[Figure ID: fig2]
Figure 2 

The effects of amlodipine on systolic blood pressure (SBP), diastolic blood pressure (DBP), heart rate (HR) and muscle sympathetic nerve activity (MSA) when the drug is given over weeks of treatment. This figure is based on the mean percentage changes from Table III for all the studies cited.

[Figure ID: fig3]
Figure 3 

The effects of amlodipine on systolic blood pressure (SBP), diastolic blood pressure (DBP), heart rate (HR), low frequency (LF), high frequency (HF) and the ratio of low to high frequency (LF/HF) of the power spectrum when the drug is given over weeks of treatment. This figure is based on the mean percentage changes from Table IV for all the studies cited.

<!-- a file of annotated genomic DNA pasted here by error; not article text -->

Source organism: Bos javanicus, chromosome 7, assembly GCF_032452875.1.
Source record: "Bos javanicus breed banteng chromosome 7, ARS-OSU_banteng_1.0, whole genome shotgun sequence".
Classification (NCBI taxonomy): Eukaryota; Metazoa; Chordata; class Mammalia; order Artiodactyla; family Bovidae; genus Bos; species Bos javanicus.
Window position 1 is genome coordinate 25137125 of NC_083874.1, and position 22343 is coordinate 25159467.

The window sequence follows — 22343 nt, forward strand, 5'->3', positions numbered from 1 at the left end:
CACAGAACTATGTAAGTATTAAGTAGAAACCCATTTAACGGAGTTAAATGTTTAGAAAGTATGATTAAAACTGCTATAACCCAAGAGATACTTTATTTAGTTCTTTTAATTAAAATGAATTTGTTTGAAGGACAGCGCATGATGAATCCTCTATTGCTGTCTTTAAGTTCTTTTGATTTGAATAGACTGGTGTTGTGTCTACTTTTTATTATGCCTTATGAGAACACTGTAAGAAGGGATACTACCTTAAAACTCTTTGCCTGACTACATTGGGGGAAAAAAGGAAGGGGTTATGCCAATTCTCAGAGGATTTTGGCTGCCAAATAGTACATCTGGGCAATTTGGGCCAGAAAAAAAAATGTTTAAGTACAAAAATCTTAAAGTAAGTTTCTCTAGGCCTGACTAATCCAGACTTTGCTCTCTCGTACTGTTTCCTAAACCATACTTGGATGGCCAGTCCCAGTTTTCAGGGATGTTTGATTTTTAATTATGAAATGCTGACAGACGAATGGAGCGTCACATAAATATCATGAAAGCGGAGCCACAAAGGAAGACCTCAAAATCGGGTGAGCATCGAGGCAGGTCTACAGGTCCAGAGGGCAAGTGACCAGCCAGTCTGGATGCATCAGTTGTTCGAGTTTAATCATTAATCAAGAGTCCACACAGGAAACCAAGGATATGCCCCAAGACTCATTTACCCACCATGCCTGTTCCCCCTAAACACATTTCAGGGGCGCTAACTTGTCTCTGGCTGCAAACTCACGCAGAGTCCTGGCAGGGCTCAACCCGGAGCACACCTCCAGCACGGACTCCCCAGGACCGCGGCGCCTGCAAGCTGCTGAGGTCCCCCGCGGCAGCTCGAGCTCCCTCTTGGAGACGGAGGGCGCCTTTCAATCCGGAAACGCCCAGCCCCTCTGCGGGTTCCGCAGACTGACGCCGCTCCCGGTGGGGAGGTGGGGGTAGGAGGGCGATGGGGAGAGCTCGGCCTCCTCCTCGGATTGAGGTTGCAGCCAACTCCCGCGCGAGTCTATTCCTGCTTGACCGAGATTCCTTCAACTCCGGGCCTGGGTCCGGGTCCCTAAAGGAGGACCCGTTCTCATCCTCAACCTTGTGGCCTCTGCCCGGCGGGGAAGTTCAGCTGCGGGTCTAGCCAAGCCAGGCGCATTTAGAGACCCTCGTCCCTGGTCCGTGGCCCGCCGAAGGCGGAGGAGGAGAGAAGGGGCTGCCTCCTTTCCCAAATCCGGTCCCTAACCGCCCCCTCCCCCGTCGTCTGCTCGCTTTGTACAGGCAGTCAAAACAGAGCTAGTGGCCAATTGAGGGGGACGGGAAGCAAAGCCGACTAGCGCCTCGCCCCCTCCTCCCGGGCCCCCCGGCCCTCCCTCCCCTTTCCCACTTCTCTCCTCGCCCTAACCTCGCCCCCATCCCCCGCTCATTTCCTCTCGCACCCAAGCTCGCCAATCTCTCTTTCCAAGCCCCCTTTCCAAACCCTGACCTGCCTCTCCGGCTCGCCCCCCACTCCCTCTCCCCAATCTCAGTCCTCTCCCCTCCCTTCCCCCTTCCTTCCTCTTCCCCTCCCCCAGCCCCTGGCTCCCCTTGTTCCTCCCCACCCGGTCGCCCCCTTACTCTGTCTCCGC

[TableWrap ID: tbl1] Table I 

Studies on amlodipine reporting plasma norepinephrine.

Referencea Year n Mean age (years) Dose (mg) Time interval (weeks) %Δ in SBP %Δ in DBP %Δ in HR %Δ in NE
Lopez et al. (20) 1990 12 61 2.5–10 4 –8.1 –8.9 35.1
Donati et al. (21) 1992 10 47 5 8 –11.3 –9.3 –5.6 –8.7
Leenen and Fourney (22) 1996 17 55 10 26 –13.3 –12.7 –11.1
Sasaguri et al. (23) 1997 8 5 1 –13.2 –8.8 1.2 3.0
Hamada et al. (24) 1998 16 60 5 4 –10.5 –7.2 –1.4 –21.4
de Champlain et al (8) 1998 22 55 10 6 –10.0 –12.6 8.0 55.6
Sakata et al. (25) 1999 24 63 10 12 –17.7 –20.2 0.0 18.9
Malamani et al. (26) 1999 60 10 12 41.7
Spence et al. (27) 2000 24 47 10 4 –7.9 –8.9 4.1 27.7
Fogari et al. (28) 2000 15 55 10 24 –11.9 –13.7 1.4 34.9
Lefrandt et al. (29) 2001 145 51 5 8 –9.8 –9.0 1.5 23.2
Struck et al. (30) 2002 18 56 5 1 –9.1 –5.3 6.0 33.7
Eguchi et al. (31) 2002 46 69 10 8 –17.3 –10.9 –2.9 23.8
Binggeli et al. (32) 2002 14 58 5 8 –9.7 –9.6 –4.6 47.1
Ohbayashi et al. (33) 2003 37 68 5 26 –1.4 –1.3 0.0 13.0
Malacco et al. (34) 2004 46 57 10 12 –9.8 –12.6 2.7 15.2